- 35.8%

https://leetcode.com/problems/perfect-squares/#/description

Given a positive integer n, find the least number of perfect square numbers (for example, 1, 4, 9, 16, …) which sum to n.

For example, given n = 12, return 3 because 12 = 4 + 4 + 4; given n = 13, return 2 because 13 = 4 + 9.

Summary of 4 different solutions (BFS, DP, static DP and mathematics)

Came up with the 2 solutions of breadth-first search and dynamic programming. Also “copied” StefanPochmann’s static dynamic programming solution (https://leetcode.com/discuss/56993/static-dp-c-12-ms-python-172-ms-ruby-384-ms) and davidtan1890’s mathematical solution (https://leetcode.com/discuss/57066/4ms-c-code-solve-it-mathematically) here with minor style changes and some comments. Thank Stefan and David for posting their nice solutions!

1.Dynamic Programming: 440ms

1 | class Solution |

2.Static Dynamic Programming: 12ms

1 | class Solution |

3.Mathematical Solution: 4ms

1 | class Solution |

4.Breadth-First Search: 80ms

1 | class Solution |

https://discuss.leetcode.com/topic/23808/o-sqrt-n-in-ruby-c-c

O(sqrt(n)) in Ruby, C++, C

These solutions use some number theory (see explanation further down).

C++ solution

1 | int numSquares(int n) { |

C solution

Inspired by kevin36’s solution. We don’t really need to compute the prime factorization. Knowing that four squares always suffice and using the three-squares test is enough. Single-square and sum-of-two-squares cases can be done simpler.

1 | int numSquares(int n) { |

Explanation

I happen to have given a little talk about just this topic a while back in a number theory seminar. This problem is completely solved, in the sense of being reduced to simple checks of a number’s prime factorization. A natural number is…

- … a square if and only if each prime factor occurs to an even power in the number’s prime factorization.
- … a sum of two squares if and only if each prime factor that’s 3 modulo 4 occurs to an even power in the number’s prime factorization.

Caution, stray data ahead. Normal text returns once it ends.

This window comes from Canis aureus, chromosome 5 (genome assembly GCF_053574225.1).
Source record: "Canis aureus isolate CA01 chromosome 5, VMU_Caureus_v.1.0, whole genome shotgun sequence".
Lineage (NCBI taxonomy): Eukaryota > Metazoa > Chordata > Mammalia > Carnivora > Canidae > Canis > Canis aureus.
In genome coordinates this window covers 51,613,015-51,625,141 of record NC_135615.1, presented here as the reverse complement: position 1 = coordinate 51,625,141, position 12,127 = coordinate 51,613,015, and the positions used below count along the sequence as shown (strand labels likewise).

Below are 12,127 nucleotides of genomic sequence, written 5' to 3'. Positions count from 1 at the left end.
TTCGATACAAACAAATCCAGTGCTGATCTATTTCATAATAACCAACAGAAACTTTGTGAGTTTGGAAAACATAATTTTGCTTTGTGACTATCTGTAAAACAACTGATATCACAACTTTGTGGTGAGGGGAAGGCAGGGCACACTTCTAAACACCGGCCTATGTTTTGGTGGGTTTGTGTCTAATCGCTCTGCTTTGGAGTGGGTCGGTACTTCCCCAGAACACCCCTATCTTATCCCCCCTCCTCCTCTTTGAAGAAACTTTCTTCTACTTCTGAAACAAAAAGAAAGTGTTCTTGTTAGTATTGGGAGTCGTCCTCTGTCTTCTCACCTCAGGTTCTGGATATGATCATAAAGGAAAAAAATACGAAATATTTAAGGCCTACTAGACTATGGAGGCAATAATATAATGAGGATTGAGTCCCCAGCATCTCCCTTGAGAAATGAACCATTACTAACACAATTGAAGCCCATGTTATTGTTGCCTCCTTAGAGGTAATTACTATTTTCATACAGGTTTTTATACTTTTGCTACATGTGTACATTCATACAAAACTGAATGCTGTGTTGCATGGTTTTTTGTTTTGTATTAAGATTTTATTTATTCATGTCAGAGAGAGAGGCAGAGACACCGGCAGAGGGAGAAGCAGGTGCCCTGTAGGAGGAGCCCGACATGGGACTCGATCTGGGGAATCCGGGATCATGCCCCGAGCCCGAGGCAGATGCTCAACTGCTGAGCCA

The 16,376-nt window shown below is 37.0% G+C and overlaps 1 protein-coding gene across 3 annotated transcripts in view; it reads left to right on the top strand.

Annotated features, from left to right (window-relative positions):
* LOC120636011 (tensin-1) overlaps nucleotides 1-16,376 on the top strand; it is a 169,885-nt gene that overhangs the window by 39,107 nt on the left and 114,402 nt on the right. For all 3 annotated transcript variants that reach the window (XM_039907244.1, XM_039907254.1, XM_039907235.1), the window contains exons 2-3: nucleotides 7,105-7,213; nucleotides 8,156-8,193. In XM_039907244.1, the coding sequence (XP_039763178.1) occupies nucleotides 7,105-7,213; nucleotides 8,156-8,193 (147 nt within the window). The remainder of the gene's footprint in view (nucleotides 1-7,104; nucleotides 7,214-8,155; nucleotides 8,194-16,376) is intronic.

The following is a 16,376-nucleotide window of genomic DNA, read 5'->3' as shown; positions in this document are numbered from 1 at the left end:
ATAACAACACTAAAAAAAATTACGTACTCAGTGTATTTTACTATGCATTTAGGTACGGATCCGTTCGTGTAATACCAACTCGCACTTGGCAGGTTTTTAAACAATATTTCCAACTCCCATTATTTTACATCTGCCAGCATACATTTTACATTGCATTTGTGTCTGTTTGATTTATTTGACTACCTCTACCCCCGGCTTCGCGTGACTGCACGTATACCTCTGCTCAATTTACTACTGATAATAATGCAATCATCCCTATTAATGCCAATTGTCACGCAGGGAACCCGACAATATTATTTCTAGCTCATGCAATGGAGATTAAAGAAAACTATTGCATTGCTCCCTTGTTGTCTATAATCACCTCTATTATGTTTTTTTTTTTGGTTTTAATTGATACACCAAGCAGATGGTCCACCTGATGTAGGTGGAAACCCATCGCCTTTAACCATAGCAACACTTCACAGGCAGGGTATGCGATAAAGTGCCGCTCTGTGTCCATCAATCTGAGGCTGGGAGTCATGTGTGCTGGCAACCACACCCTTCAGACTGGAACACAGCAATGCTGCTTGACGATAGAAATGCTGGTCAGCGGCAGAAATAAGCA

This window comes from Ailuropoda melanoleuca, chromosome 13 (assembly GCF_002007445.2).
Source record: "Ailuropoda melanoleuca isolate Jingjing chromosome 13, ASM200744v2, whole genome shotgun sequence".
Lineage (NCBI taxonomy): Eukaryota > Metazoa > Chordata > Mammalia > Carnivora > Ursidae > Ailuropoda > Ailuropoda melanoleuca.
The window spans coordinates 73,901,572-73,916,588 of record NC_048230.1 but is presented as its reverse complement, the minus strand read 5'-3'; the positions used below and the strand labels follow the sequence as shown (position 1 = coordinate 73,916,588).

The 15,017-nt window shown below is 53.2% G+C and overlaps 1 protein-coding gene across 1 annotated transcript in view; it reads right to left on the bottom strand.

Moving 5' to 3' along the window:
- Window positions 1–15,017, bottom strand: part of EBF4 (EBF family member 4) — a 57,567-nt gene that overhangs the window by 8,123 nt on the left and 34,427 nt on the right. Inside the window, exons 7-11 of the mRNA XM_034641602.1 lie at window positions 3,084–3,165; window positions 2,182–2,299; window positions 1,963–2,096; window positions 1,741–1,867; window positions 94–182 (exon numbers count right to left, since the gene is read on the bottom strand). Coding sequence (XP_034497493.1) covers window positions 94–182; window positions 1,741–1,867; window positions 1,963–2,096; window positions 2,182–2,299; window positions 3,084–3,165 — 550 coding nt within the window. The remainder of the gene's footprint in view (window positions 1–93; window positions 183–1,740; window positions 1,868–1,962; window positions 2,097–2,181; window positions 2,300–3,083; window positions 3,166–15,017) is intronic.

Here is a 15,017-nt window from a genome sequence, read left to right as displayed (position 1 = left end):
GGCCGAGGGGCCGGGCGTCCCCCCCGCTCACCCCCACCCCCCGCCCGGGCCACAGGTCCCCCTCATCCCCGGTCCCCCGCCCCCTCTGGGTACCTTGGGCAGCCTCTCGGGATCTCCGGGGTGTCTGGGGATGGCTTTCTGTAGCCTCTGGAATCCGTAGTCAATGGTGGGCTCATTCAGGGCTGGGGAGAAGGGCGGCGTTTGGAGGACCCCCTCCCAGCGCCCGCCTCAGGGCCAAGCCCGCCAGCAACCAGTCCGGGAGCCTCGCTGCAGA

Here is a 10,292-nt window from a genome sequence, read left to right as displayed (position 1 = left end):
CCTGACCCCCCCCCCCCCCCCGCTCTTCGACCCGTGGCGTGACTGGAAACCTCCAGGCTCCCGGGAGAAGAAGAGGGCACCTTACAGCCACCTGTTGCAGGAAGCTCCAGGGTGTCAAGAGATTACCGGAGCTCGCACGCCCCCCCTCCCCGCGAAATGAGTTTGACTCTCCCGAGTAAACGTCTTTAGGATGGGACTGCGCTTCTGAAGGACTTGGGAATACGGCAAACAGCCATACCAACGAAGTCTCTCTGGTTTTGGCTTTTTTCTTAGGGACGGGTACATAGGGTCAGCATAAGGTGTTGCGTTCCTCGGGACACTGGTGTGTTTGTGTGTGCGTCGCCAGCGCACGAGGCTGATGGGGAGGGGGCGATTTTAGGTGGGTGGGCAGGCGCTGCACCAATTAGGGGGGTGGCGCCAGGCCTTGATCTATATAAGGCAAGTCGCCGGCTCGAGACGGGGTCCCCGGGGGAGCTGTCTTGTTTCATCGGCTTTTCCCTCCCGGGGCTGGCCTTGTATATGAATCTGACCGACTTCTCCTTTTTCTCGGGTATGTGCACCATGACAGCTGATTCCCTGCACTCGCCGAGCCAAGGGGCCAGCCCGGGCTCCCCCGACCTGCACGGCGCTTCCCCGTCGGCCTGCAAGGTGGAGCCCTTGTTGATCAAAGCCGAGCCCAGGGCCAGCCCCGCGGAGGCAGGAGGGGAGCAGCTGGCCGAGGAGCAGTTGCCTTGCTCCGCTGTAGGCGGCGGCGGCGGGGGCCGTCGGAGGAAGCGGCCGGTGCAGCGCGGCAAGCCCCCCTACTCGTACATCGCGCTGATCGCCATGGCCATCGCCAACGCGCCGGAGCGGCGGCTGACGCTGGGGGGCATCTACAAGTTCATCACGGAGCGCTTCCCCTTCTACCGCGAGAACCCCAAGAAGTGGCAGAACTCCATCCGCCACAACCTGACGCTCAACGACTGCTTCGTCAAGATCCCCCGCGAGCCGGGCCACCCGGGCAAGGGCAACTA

- … a sum of three squares if and only if it’s not of the form 4a(8b+7) with integers a and b.
- … a sum of four squares. Period. No condition. You never need more than four.

Of course single squares can also be identified by comparing a given number with the square of the rounded root of the number.

The problem statement says “1, 4, 9, 16, …”, for some reason apparently excluding 0, but it really is a perfect square and the above theorems do consider it one. With that, you can for example always extend a sum of two squares a2+b2 to the sum of three squares a2+b2+02. Put differently, if n isn’t a sum of three squares, then it also isn’t a sum of two squares. So you can read the above statements as “… a sum of m (or fewer) squares”. Thanks to ruben3 for asking about this in the comments.

In my above solutions, I first divide the given number by 4 as often as possible and then do the three-squares check. Dividing by 4 doesn’t affect the other checks, and the n % 8 == 7 is cheaper than the prime factorization, so this saves time in cases where we do need four squares.

Armed with just the knowledge that you never need more than four squares, it’s also easy to write O(n) solutions, e.g.:

1 | int numSquares(int n) { |

https://discuss.leetcode.com/topic/23812/static-dp-c-12-ms-python-172-ms-ruby-384-ms/2

Static DP, C++ 12 ms, Python 172 ms, Ruby 384 ms